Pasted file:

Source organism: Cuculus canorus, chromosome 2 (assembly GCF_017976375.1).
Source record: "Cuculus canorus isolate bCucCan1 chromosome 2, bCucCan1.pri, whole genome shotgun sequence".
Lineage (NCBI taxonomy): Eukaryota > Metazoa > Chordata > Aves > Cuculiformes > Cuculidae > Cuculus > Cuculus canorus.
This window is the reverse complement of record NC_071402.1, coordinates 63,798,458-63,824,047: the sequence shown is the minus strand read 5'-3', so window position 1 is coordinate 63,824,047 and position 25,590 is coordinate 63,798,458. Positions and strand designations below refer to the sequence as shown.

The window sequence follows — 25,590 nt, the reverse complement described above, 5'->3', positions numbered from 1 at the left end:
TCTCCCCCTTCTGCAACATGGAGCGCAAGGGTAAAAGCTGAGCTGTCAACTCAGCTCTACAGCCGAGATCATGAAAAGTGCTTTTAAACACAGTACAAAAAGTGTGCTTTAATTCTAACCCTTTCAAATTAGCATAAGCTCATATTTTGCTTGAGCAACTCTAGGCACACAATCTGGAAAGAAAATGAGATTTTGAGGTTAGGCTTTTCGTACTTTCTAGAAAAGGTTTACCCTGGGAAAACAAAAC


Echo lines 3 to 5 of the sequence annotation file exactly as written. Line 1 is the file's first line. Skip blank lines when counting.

Lineage (NCBI taxonomy): Eukaryota > Metazoa > Chordata > Aves > Cuculiformes > Cuculidae > Cuculus > Cuculus canorus.
This window is the reverse complement of record NC_071402.1, coordinates 63,798,458-63,824,047: the sequence shown is the minus strand read 5'-3', so window position 1 is coordinate 63,824,047 and position 25,590 is coordinate 63,798,458. Positions and strand designations below refer to the sequence as shown.

The window sequence follows — 25,590 nt, the reverse complement described above, 5'->3', positions numbered from 1 at the left end: